In this week’s Dispatches from The Secret Library, Dr Oliver Tearle reads Dr Johnson’s witty and penetrating critical biographies of the great and good
By 1779, Samuel Johnson had attained that title by which he would become familiarly known: ‘Dr Johnson’. He wasn’t ‘doctored’ when he completed his most defining work (‘defining’ in every sense), the Dictionary of the English Language, in 1755. But when he came to write his Lives of the Poets, just five years before his death, he had become the era’s most celebrated man of letters, with an annual pension from the state to honour his services to scholarship and literature, and a reputation – and, indeed, a celebrity status – that continues to dwarf that of all other eighteenth-century writers. Who can picture Henry Fielding, or envisage Samuel Richardson? But Johnson, with his one-line pronouncements on everything from London to literature, death to dictionaries, remains remarkably alive to us.
Samuel Johnson wrote, and edited, a great deal, and in a wide variety of genres: poems, a novel (Rasselas, supposedly to pay off his mother’s funeral expenses), plays (although his drama Irene had a rather muted premiere on the stage), essays on social and political issues, and, of course, the Dictionary. He was also an influential literary critic: Sir Christopher Ricks, perhaps the greatest and most lauded living literary critic, embodies Johnson’s commitment to literary principles in our own time. And as with Ricks’s work, Johnson’s prose crackles with wit. And each page of Johnson’s Lives of the Poets demonstrates the same keen discernment. Johnson makes us think about what he’s saying, and take it seriously, even when we disagree with him.
The Oxford World’s Classics edition of his Lives of the Poets (1779-81), The Lives of the Poets A Selection (Oxford World’s Classics), is an abridged version of the much longer collection of essays Johnson wrote. It’s a beautiful edition that has all of Johnson’s ‘best bits’: the famous essay on the now-not-so-famous Abraham Cowley, in which Johnson popularised the term ‘metaphysical poets’ (but employing it as a term of disparagement); his measured praise for Milton’s Paradise Lost, about which he famously declares that nobody ever wished it to be longer than it is; and his essay on Alexander Pope.
Each of Johnson’s ‘Lives’ is an example of critical biography, with the biography coming first, followed by a critical appraisal of the poet’s works. And seldom has the word ‘critical’ been more apt. Reading the Lives of the Poets, one begins to wonder exactly what poetry Johnson does like. Milton’s Lycidas, regarded by many as one of the greatest elegies in the English language, meets with Johnson’s disapproval:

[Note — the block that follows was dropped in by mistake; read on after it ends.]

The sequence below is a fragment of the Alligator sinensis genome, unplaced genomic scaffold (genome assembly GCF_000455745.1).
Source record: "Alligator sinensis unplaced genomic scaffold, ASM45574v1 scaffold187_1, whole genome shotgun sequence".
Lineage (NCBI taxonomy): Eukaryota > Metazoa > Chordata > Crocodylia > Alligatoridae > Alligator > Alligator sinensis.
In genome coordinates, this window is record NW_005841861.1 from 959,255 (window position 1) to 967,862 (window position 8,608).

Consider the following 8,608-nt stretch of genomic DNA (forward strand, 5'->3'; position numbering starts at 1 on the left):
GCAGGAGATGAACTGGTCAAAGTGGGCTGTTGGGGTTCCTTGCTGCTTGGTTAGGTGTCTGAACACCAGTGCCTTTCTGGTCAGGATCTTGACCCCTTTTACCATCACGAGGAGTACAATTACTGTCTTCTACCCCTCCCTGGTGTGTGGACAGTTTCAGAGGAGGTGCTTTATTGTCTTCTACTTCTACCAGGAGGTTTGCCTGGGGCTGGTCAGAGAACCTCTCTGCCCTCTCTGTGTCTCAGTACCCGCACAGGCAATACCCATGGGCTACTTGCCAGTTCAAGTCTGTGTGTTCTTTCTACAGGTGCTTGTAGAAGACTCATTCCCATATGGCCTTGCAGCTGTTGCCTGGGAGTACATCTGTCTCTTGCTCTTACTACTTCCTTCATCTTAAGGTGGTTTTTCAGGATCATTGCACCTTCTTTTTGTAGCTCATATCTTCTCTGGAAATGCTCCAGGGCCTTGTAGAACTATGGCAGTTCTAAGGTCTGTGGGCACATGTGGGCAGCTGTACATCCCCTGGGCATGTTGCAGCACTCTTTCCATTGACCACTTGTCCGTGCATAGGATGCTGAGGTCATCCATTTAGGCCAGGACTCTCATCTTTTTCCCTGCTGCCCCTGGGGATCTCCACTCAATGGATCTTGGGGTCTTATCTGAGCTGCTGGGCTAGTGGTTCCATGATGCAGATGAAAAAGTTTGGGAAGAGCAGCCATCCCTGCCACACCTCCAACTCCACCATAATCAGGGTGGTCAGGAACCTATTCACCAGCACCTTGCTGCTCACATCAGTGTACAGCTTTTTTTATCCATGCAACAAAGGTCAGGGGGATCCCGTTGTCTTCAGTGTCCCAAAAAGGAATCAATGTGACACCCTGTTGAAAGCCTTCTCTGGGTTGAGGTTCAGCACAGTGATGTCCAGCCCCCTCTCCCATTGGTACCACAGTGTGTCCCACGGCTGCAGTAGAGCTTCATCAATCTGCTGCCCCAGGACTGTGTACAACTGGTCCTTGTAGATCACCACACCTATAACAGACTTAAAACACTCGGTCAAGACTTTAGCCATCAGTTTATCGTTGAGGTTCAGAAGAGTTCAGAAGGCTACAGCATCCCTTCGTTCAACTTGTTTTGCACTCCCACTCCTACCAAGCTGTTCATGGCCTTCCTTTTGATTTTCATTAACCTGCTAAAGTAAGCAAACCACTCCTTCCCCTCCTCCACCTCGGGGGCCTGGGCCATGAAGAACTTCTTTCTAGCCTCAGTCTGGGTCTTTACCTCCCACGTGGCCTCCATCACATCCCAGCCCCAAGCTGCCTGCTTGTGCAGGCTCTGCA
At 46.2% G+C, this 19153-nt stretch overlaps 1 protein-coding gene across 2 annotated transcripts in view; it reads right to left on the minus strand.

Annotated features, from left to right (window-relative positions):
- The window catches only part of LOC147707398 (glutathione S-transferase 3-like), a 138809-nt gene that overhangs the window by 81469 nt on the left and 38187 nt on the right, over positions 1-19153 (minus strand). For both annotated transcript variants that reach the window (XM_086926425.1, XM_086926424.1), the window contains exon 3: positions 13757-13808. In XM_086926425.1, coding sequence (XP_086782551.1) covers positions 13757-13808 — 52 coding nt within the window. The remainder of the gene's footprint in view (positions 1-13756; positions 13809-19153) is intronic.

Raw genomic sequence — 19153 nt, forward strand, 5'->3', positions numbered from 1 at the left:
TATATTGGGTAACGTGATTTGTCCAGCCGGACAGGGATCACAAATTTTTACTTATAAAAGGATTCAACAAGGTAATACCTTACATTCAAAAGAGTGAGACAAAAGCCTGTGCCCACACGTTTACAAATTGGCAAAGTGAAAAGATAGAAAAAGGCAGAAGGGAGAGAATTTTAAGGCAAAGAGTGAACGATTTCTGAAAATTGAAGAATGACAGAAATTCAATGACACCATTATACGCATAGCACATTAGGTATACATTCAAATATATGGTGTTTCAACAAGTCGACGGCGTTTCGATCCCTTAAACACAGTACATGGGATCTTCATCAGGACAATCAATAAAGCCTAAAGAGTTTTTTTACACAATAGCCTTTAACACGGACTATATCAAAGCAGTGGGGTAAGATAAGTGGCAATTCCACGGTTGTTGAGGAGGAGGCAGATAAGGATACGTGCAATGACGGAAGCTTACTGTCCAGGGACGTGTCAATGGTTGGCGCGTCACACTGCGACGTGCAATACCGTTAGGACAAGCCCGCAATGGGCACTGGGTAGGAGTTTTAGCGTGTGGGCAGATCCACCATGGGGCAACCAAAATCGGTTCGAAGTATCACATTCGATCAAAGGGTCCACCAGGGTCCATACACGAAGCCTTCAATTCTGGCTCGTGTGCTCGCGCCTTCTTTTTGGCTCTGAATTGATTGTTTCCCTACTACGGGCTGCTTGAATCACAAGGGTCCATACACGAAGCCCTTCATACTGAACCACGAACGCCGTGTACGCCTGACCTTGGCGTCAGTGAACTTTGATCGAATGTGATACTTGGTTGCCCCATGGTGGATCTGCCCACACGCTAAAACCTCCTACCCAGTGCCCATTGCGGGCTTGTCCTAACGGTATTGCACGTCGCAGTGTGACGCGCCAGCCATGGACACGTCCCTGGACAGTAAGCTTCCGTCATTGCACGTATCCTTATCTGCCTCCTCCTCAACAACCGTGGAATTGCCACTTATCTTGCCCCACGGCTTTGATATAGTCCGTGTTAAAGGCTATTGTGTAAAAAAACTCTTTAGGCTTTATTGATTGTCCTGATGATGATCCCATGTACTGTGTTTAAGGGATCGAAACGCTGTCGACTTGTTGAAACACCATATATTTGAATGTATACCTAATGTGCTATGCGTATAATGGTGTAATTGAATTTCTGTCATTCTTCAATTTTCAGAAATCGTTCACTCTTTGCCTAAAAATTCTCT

[T]he diction is harsh, the rhymes uncertain, and the numbers unpleasing. What beauty there is we must therefore seek in the sentiments and images. It is not to be considered as the effusion of real passion; for passion runs not after remote allusions and obscure opinions. Passion plucks no berries from the myrtle and ivy, nor calls upon Arethuse and Mincius, nor tells of ‘rough satyrs and fauns with cloven heel.’ Where there is leisure for fiction there is little grief.
Johnson is a hard critic to please, and there are few poems which meet with his complete satisfaction; the vast majority are found to be deeply flawed in some way. Of Thomas Gray’s ‘Ode on the Death of a Favourite Cat, Drowned in a Tub of Goldfishes’, he asserts: ‘The sixth stanza contains a melancholy truth, that “a favourite has no friend,” but the last ends in a pointed sentence of no relation to the purpose; if what glistered had been “gold,” the cat would not have gone into the water; and, if she had, would not less have been drowned.’
Johnson is frequently entertaining in this selection, and often astute: like the best literary criticism, he encourages us to see new things in the poetry, and when he does praise a composition, one feels that the poem has earned it. (As Johnson said elsewhere, ‘He who praises everybody praises nobody.’) His life of Richard Savage is overlong, given Savage’s reputation now, and Dryden is accorded far more word-space than we would probably now consider him worthy of. But even when the poet or poetry under discussion is less familiar to us, Johnson’s critical judgment makes the reading worth the effort. This fine edition of The Lives of the Poets A Selection (Oxford World’s Classics) is the best place to begin exploring Johnson’s formidable critical reputation.
Oliver Tearle is the author of Britain by the Book: A Curious Tour of Our Literary Landscape, published by John Murray.